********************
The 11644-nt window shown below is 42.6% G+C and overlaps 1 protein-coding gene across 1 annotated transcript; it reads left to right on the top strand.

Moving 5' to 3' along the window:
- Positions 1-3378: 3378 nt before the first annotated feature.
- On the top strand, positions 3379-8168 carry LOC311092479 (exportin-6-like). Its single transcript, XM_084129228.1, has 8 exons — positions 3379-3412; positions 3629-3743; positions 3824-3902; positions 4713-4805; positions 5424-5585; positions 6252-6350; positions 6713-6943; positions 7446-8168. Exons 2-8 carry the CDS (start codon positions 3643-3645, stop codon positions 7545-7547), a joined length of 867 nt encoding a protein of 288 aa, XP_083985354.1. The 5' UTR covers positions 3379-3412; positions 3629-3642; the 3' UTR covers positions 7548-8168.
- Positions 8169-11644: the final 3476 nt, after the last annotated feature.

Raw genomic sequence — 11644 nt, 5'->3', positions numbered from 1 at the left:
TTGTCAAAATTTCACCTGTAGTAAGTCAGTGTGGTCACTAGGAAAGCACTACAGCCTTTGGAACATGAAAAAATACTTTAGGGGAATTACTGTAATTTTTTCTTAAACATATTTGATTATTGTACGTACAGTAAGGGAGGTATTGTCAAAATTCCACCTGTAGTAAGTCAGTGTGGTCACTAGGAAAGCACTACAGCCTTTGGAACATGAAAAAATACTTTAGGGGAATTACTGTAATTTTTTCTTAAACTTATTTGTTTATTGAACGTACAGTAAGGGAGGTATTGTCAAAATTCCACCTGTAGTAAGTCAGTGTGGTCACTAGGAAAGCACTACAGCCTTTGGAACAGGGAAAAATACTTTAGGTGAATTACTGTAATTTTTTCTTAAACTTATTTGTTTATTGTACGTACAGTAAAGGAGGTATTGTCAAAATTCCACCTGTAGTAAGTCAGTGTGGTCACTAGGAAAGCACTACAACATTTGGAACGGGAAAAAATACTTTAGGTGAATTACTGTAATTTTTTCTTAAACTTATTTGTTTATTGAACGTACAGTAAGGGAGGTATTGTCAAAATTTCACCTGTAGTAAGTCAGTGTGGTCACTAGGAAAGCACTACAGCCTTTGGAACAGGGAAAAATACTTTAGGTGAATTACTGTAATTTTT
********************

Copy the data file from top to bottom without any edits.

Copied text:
The 11644-nt window shown below is 42.6% G+C and overlaps 1 protein-coding gene across 1 annotated transcript; it reads left to right on the top strand.

Moving 5' to 3' along the window:
- Positions 1-3378: 3378 nt before the first annotated feature.
- On the top strand, positions 3379-8168 carry LOC311092479 (exportin-6-like). Its single transcript, XM_084129228.1, has 8 exons — positions 3379-3412; positions 3629-3743; positions 3824-3902; positions 4713-4805; positions 5424-5585; positions 6252-6350; positions 6713-6943; positions 7446-8168. Exons 2-8 carry the CDS (start codon positions 3643-3645, stop codon positions 7545-7547), a joined length of 867 nt encoding a protein of 288 aa, XP_083985354.1. The 5' UTR covers positions 3379-3412; positions 3629-3642; the 3' UTR covers positions 7548-8168.
- Positions 8169-11644: the final 3476 nt, after the last annotated feature.

Raw genomic sequence — 11644 nt, 5'->3', positions numbered from 1 at the left:
TTGTCAAAATTTCACCTGTAGTAAGTCAGTGTGGTCACTAGGAAAGCACTACAGCCTTTGGAACATGAAAAAATACTTTAGGGGAATTACTGTAATTTTTTCTTAAACATATTTGATTATTGTACGTACAGTAAGGGAGGTATTGTCAAAATTCCACCTGTAGTAAGTCAGTGTGGTCACTAGGAAAGCACTACAGCCTTTGGAACATGAAAAAATACTTTAGGGGAATTACTGTAATTTTTTCTTAAACTTATTTGTTTATTGAACGTACAGTAAGGGAGGTATTGTCAAAATTCCACCTGTAGTAAGTCAGTGTGGTCACTAGGAAAGCACTACAGCCTTTGGAACAGGGAAAAATACTTTAGGTGAATTACTGTAATTTTTTCTTAAACTTATTTGTTTATTGTACGTACAGTAAAGGAGGTATTGTCAAAATTCCACCTGTAGTAAGTCAGTGTGGTCACTAGGAAAGCACTACAACATTTGGAACGGGAAAAAATACTTTAGGTGAATTACTGTAATTTTTTCTTAAACTTATTTGTTTATTGAACGTACAGTAAGGGAGGTATTGTCAAAATTTCACCTGTAGTAAGTCAGTGTGGTCACTAGGAAAGCACTACAGCCTTTGGAACAGGGAAAAATACTTTAGGTGAATTACTGTAATTTTT